Yet when astronomers examine the larger universe, the idea doesn’t seem all that surprising. Planets between two and 10 times the mass of Earth are incredibly common throughout the galaxy, which makes it odd that our solar system doesn’t harbor one. “If it wasn’t in our own solar system — if the stakes weren’t so high — I think that the hypothesis would almost certainly be correct,” Laughlin said. “It’s only the fact that it’s so amazing that tends to give me pause.” Finding a ninth planet within our solar system would be both transformative and extraordinarily inspiring, he said. “It would be this dramatic confirmation of the scientific method, which would be pretty refreshing in the current age where the truth is on trial.”

    See the full article here .

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    Formerly known as Simons Science News, Quanta Magazine is an editorially independent online publication launched by the Simons Foundation to enhance public understanding of science. Why Quanta? Albert Einstein called photons “quanta of light.” Our goal is to “illuminate science.” At Quanta Magazine, scientific accuracy is every bit as important as telling a good story. All of our articles are meticulously researched, reported, edited, copy-edited and fact-checked.

     
  • richardmitnick 9:43 am on September 18, 2017 Permalink | Reply
    Tags: , , , Planet Nine,   

    From Universe Today: “New Study Indicates that Planet 9 Likely Formed in the Solar System” 

    universe-today

    Universe Today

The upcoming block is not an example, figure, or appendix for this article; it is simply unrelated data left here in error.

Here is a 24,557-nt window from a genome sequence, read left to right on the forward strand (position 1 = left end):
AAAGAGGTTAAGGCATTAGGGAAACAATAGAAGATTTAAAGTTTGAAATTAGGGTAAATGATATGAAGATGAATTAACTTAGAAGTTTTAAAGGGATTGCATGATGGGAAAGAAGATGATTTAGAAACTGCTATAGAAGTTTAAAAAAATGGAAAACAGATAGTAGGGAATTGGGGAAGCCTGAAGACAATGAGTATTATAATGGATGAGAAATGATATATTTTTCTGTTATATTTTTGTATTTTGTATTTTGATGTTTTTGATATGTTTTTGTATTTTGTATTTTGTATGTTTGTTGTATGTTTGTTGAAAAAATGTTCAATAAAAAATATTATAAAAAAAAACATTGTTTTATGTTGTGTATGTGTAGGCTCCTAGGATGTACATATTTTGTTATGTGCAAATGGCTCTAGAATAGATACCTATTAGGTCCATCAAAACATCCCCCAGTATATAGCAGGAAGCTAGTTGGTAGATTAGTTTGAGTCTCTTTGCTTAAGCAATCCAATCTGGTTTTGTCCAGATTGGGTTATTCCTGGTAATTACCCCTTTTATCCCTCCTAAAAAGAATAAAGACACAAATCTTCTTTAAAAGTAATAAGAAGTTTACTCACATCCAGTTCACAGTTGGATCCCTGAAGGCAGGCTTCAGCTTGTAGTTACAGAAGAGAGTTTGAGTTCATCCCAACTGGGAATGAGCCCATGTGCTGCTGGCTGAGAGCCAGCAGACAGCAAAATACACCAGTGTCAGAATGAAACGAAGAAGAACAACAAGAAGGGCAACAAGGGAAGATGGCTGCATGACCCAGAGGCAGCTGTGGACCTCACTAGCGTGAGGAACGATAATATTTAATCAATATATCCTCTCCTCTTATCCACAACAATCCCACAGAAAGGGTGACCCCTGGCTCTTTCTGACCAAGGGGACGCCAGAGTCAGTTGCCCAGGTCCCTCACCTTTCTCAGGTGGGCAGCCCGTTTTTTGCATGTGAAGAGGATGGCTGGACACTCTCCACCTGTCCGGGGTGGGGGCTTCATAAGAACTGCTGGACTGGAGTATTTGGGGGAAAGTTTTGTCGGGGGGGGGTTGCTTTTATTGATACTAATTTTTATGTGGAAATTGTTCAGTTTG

17 Sept , 2017
    Matt Williams

    1
    Artist’s impression of Planet Nine, blocking out the Milky Way. The Sun is in the distance, with the orbit of Neptune shown as a ring. Credit: ESO/Tomruen/nagualdesign

    In January of 2016, astronomers Mike Brown and Konstantin Batygin published the first evidence that there might be another planet in our Solar System. Known as “Planet 9”, this hypothetical body was believed to orbit at an extreme distance from our Sun. Since that time, multiple studies have been produced that have had tried to address the all-important question of where Planet 9 could have come from.

    Whereas some studies have suggested that the planet moved to the edge of the Solar System after forming closer to the Sun, others have suggested that it might be an exoplanet that was captured early in the Solar System’s history. A recent study by a team of astronomers has cast doubt on this latter possibility, however, and indicates that Planet 9 likely formed closer to the Sun and migrated outward during its history.

    Their study, titled Was Planet 9 Captured in the Sun’s Natal Star-Forming Region?, recently appeared in the Monthly Notices of the Royal Astronomical Society. The team was led by Dr. Richard Parker from the University of Sheffield’s Department of Physics and Astronomy, with colleagues from ETH Zürich. Together, they conducted simulations that cast doubt on the “capture” scenario.

    2
    The six most distant known objects in the solar system with orbits exclusively beyond Neptune (magenta) all mysteriously line up in a single direction. Credit: Caltech/R. Hurt (IPAC); [Diagram created using WorldWide Telescope.]

    See the full article here .

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  • richardmitnick 11:20 am on July 19, 2017 Permalink | Reply
    Tags: , , , , Planet Nine,   

    From Science Alert: “We Now Have More Evidence For The Existence of Planet Nine…” 

    ScienceAlert

    Science Alert

    1
    Artist’s rendering of a Jupiter-sized lonely planet. NASA/JPL

    18 JUL 2017
    MATT WILLIAMS

    …And maybe even Planet Ten?

    In January of 2016, astronomers Mike Brown and Konstantin Batygin published the first evidence that there might be another planet in our Solar System.

    Known as “Planet 9”, this hypothetical body was estimated to be about 10 times as massive as Earth and to orbit that our Sun at an average distance of 700 AU. Since that time, multiple studies have been produced that either support or cast doubt on the existence of Planet 9.